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Connor Iapoce is an assistant editor for HCPLive and joined the MJH Life Sciences team in April 2021. He graduated from The College of New Jersey with a degree in Journalism and Professional Writing. He enjoys listening to records, going to concerts, and playing with his cat Squish. You can reach him at email@example.com.
Sotagliflozin reduced HbA1c by 0.42% and heart failure by 32% in comparison to placebo.
Although recent Phase 3 study data have assessed the efficacy of sotagliflozin in patients with type 2 diabetes (T2D), the entirety of outcome data has not been systematically reviewed, leading to a new review and meta-analysis on efficacy and safety of sotagliflozin in this patient population.
The team of investigators, led by Ioannis Avgerinos, MD, Clinical Research and Evidence-Based Medicine Unit, Aristotle University of Thessaloniki, observed a reduction in blood glucose, body weight, and systolic blood pressure with sotagliflozin use, showing overall benefit on heart failure and myocardial infarction.
Within the study parameters, investigators searched Medline, Embase, and the Cochrane Library until August 2021.
Inclusion criteria included randomized controlled trials (RCTs) with an ≥8 week treatment duration that compared sotagliflozin to placebo or other antidiabetes agent in the patient population with T2D.
In all outcomes, investigators extracted data for once-daily sotagliflozin 200 mg and 400mg. The primary efficacy outcome consisted of the change in HbA1c from baseline, while secondary efficacy outcomes included change in body weight, systolic blood pressure, and diastolic blood pressure.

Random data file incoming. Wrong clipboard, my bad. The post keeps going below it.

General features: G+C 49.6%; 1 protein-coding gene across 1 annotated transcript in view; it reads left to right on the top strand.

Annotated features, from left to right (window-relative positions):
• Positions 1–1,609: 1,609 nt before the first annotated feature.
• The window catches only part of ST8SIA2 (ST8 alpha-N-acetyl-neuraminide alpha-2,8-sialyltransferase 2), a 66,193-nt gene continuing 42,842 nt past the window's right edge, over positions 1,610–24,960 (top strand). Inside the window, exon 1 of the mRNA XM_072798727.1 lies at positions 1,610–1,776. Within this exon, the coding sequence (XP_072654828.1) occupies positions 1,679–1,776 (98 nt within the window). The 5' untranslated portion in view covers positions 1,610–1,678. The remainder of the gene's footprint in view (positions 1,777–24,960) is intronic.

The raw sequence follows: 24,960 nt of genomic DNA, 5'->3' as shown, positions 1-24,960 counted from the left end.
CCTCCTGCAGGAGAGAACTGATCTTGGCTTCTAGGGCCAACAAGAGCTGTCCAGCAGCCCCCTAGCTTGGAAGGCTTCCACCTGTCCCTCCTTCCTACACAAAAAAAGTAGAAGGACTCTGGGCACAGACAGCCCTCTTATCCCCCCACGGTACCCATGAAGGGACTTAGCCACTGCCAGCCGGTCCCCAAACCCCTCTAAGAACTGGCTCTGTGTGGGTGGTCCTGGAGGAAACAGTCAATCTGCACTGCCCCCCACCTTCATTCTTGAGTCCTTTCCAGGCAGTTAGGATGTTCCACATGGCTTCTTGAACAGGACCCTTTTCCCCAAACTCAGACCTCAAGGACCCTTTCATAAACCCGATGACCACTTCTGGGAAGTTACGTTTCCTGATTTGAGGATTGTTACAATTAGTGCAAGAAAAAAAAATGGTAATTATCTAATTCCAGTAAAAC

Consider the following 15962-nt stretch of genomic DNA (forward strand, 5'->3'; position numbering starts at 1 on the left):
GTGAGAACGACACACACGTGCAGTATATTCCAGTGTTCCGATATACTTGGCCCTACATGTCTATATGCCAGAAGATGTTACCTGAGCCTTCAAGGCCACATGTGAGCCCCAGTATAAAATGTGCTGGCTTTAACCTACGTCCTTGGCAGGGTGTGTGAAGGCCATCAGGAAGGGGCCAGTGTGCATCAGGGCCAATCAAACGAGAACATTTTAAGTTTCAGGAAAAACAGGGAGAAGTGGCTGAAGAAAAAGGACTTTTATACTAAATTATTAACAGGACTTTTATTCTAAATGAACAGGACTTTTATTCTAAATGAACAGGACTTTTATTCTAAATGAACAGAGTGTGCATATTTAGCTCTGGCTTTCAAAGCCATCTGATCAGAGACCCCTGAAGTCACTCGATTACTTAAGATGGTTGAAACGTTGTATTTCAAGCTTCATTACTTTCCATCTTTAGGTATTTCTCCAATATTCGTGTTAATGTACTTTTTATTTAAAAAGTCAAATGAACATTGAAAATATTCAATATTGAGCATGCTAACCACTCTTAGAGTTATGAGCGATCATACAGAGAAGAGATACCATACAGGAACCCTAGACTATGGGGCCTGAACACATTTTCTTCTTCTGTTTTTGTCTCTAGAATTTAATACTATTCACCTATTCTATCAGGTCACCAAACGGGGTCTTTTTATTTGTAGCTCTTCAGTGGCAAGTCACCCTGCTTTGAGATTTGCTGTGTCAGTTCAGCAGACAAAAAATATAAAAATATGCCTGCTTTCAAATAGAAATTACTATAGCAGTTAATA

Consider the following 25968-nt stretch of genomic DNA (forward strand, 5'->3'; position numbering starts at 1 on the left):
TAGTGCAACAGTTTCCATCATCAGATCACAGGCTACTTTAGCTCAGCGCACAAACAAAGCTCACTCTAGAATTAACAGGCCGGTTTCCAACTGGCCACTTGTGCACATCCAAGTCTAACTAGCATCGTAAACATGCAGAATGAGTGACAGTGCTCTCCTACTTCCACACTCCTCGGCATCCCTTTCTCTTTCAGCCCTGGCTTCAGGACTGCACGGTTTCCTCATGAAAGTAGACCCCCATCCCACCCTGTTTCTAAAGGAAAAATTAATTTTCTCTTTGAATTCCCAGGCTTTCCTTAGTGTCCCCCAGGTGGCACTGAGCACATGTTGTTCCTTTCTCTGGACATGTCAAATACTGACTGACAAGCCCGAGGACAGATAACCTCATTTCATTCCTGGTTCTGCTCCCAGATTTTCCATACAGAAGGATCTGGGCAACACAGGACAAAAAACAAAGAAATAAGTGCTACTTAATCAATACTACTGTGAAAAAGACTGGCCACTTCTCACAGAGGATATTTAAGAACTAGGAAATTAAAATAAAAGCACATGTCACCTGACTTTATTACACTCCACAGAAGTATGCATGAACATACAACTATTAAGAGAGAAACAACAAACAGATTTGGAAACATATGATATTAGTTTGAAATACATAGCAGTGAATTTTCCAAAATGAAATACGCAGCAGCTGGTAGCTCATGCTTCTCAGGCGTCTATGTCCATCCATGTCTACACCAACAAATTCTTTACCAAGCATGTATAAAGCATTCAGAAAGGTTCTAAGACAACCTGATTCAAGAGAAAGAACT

They observed 15 safety outcomes, including serious adverse events, all-cause mortality, heart failure, and stroke.
In the meta-analysis, the team synthesized efficacy outcomes through weighted mean differences (WMD) and 95% confidence intervals (CI), as well as odds ratios in safety outcomes.
Avgerinos and colleagues noted that efficacy outcomes utilized data from RCTs with treatment duration of ≥12 weeks, while safety outcome data came from trials with duration of ≥8 weeks.
The systematic review included 11 trials with 16,411 patients. Data show patients had a mean HbA1c at baseline of 8.2%, mean systolic blood pressure of 135.6 mmHg, and mean age of 62.9 years.
In the analysis, sotagliflozin reduced HbA1c by 0.42% (95% CI, -0.56 to -0.29) in comparison to placebo. They found no difference in comparison to other antidiabetic agents, including empagliflozin and glimepiride.
Further, in a dose-dependent subgroup analysis, investigators observed both 200mg and 400mg of sotagliflozin reduced HbA1c level in comparison to placebo.
This was noted regardless of trial duration (WMD -0.48%; 95% CI, -0.72 to -0.25, 5 studies <52 weeks; WMD -0.35%, -0.53% to -0.17, 4 studies <52 weeks).
In terms of secondary efficacy, data show treatment with sotagliflozin reduced body weight by 1.33 kg (95% CI, 1.57 - 1.09). Compared to placebo, sotagliflozin reduced systolic blood pressure by 2.44 mmHg (95% CI, 2.18 - 2.07) and diastolic blood pressure by 0.81 mmHg (95% CI, 0.56 - 1.06).
Further, investigators observed sotagliflozin reduced incidence of heart failure by 32% (OR 0.68, 95% CI, 0.58 - 0.79) and myocardial infarction by 28% (OR 0.72, 95% CI 0.54 - 0.97), but neutral effect on all-cause mortality, cardiovascular mortality, and stroke.
They noted sotagliflozin treatment was safe regarding adverse events (OR versus placebo, 0.90, 95% CI, 0.83 - 0.97).
As a takeaway, sotagliflozin treatment showed improvement in glycemic control, body weight and blood pressure in patients with T2D, without serious adverse events. Moreover, sotagliflozin reduced CV events, including heart failure and myocardial infarction.
“Future trials should further explore its comparative effectiveness against other antidiabetic drugs, and verify its long-term beneficial effect on cardiovascular outcomes, given the early stop of the dedicated cardiovascular outcomes trials,” investigators wrote.
The study, “Sotagliflozin for patients with type 2 diabetes: a systematic review and meta- analysis,” was published online in Diabetes, Obesity and Metabolism.